Classic Computer Magazine Archive CREATIVE COMPUTING VOL. 10, NO. 7 / JULY 1984 / PAGE 206

The 1450 XLD is not dead. (Outpost: Atari) Arthur Leyenberger; David Small.

In this month's Outpost, an old friend, David Small, shares the honors with columnist Art Leyenberger. David brings us news gleaned from a recent visit to Atari, and Art talks about new books of interest to Atari users.

David starts:

In March, I visited Atari to try to make some sense of what i had been hearing about the company and its products. Among the people with whom I spoke there was Sherwin Goch, a manager and the driving force behind the 1450 XLD.

"What?" you ask. "The 1450 has been cancelled." Ah, read on. And remember you heard it here first.

Sherwin is the head of a small, very talented group of people working on the 1450. When I visited, they were putting the final touches on the design. In spite of parts availability problems, politics, layoffs, and resignations, Sherwin hung on, dedicated not only to doing a fine machine design, but, in his words, to "getting the 1450 out the door. It's just like The Soul of a New Machine (Tracy Kidder's fine book about the development of a new Data General machine). What doesn't matter is the politics, the problems, or the hassles. What counts is getting the machine out the door. That is what computer companies are judged by, not the rumors of grandiose machines 'under development,' but what goes out the door. And if it kills me, the 1450 XLD is going to get out the door." When? He could not say, officially; I will say June, This year.

And my, what Sherwin has wrought. This machine can sing! That's right. And talk--better than any speech synthesizer you have heard. it can also answer your phone with its speech synthesizer. Or dial the phone itself and use a built-in modem.

The internal processor is still the 6502, not a 16-bit variation (as rumor had it), the onboard memory is 65K (not 128K), and on-board Basic is supplied.

Disk drives? I bet every Atari owner wants speed and more storage on the disk. The 1450 has true parallel double sided, double density disk drives, with 256-byte sectors. This gives around 360K of data per disk, and access to it is very, very fast; it takes just 36 seconds to transfer the data from the entire disk into memory. A disk copy takes twice that, or 72 seconds.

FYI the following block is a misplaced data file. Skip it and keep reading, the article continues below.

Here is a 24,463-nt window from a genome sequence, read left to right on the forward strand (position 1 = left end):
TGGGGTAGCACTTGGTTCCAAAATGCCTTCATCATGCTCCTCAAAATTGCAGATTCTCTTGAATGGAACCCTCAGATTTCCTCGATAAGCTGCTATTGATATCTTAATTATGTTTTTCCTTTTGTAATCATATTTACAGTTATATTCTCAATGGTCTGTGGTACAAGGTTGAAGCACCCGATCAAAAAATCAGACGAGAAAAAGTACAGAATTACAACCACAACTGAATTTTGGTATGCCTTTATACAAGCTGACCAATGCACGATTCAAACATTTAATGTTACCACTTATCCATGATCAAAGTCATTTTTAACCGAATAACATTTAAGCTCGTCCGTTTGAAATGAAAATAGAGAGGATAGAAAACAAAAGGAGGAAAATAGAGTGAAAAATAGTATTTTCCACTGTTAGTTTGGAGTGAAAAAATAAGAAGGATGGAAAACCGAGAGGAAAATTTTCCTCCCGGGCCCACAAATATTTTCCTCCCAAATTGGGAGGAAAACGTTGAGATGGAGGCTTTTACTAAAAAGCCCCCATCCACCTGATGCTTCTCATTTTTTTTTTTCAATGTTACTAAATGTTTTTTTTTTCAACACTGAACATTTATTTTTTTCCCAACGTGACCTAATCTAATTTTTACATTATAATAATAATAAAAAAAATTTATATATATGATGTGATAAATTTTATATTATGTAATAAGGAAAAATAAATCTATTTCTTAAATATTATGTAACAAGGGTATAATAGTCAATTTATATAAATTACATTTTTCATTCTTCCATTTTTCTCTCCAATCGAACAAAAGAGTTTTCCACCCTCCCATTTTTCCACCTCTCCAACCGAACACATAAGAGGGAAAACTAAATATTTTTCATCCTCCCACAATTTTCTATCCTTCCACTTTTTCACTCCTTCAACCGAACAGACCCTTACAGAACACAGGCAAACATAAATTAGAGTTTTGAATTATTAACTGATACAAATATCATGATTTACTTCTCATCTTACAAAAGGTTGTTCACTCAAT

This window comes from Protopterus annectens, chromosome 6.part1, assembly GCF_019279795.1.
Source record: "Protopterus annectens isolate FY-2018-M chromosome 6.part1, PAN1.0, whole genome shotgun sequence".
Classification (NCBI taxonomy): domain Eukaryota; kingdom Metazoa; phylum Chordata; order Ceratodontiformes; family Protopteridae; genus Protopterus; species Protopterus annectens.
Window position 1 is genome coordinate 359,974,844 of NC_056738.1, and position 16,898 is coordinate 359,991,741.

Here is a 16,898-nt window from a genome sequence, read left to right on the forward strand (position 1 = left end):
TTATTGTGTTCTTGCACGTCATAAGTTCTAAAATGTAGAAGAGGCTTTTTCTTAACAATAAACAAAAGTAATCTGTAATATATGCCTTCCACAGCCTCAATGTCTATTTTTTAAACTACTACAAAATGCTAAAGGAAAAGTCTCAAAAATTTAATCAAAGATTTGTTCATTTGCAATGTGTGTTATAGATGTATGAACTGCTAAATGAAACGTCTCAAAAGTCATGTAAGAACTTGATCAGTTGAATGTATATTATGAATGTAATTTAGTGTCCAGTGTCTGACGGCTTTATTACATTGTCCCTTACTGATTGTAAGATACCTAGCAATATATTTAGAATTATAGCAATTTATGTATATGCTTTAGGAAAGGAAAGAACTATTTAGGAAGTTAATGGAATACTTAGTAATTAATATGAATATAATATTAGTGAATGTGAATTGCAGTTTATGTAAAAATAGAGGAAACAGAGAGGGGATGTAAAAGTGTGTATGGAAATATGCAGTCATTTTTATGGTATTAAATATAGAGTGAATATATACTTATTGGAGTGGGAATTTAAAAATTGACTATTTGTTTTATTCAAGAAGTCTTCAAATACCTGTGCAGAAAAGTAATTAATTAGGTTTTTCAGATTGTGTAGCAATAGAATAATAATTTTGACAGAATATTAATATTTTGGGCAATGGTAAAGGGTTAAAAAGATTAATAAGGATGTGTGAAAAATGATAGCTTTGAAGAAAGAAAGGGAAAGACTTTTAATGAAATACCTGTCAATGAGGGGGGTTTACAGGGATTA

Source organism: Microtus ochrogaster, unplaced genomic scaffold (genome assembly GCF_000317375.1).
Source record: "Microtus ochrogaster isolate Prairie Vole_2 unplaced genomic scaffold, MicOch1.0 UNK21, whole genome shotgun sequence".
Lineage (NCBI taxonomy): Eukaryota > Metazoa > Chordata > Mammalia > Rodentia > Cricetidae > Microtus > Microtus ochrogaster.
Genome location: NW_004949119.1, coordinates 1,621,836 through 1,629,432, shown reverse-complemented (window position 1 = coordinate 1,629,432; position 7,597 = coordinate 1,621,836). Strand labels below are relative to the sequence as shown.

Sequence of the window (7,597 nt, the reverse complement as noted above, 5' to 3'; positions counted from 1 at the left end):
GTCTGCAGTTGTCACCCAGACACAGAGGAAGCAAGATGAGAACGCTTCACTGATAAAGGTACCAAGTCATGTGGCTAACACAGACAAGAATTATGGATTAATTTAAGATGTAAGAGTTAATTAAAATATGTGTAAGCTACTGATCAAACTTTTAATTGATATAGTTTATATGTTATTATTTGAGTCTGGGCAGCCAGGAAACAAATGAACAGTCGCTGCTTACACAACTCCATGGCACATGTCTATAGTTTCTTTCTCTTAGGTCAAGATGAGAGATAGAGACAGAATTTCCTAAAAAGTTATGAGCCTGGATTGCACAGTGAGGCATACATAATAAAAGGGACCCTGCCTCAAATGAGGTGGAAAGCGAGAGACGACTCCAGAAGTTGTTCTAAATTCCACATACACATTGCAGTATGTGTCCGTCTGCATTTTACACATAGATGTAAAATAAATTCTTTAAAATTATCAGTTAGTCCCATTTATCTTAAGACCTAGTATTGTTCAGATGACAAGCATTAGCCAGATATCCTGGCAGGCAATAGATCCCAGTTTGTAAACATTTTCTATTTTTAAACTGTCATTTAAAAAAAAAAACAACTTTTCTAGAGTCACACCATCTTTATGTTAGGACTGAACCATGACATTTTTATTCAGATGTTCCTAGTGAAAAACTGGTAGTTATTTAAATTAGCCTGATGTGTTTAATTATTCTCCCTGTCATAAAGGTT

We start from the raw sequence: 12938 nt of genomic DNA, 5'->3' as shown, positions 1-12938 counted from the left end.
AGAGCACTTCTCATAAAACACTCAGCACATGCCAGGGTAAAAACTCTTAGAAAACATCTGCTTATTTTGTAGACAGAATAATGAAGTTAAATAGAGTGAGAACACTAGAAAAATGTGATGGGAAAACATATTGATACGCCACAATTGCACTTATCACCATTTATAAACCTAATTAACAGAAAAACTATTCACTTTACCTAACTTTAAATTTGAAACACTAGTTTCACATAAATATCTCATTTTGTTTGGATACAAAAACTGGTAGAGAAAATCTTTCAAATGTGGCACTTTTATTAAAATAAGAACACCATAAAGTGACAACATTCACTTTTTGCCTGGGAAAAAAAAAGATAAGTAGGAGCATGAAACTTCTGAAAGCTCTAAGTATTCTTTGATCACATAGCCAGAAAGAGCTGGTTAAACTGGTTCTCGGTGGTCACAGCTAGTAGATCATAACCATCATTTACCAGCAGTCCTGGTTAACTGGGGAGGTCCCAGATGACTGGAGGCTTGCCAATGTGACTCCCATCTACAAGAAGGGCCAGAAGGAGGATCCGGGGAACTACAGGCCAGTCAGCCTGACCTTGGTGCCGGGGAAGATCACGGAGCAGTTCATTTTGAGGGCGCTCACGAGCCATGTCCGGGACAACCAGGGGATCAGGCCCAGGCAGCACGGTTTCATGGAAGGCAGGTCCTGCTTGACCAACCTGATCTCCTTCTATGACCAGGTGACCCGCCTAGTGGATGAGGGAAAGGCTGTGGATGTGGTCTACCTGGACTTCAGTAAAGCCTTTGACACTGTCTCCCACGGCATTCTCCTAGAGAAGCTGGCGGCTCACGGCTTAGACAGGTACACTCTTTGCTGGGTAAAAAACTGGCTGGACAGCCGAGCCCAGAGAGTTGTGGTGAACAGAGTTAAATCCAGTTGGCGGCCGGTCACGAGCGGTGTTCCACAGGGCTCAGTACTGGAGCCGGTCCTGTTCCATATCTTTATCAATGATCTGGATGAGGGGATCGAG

The operating system is very sophisticated, yet manages to stay compatible with software for the 400/800 series machines. This is an extremely significant and intelligent move; it means that the 1450 will be able to run all sorts of software at the time it hits the market.

When i was at Atari, i saw Sherwin working through an idea to make the output from POKEY (the sound chip) be the input to the speech synthesizer, so you could get a really neat "talking sound" effect. I don't know if this will be included or not; the machine was near "close date," the time when things are not supposed to be changed. if it is there, you will surely see some really neat software using this effect--just as soon as software houses figure out how it works. APEX Discontinued

Some other changes at Atari include the dropping of APEX, the Atari Program Exchange. This was a low cost distribution center for user written Atari software. unfortunately, it was too "low cost"; Atari did not make much money from it. And that is why APEX was dropped.

The top 20 or so APEX titles will still be sold, but the rest of the products will be shelved. Since the original authors retain rights, they can be distributed elsewhere.

Kudos to Fred Thorlin, the manager of APEX for all this time; he helped many people publish their first programs and got a wide variety of software "out the door." Fred is no longer with Atari, but his contribution should not be forgotten. Star Network

Another interesting Atari product you may be hearing about is the Star network. The Star allows up to 64 Atari computers to be tied to a few common disk drives and printers. This makes it absolutely ideal for classroom situations, for it means a group of students can share a resource.

The Star was originally developed by MECC (Minnesota Educational Computing Consortium) and Atari bought the rights. The project then languished because of internal disruption at Atari. But if you are an educator looking for an inexpensive ($50 or so per Atari to connect it to the network), well engineered method of setting up a classroom full of Ataris, it would behoove you to write Atari and ask them to make this product widely available. (It is already installed in a few Bay Area schools.)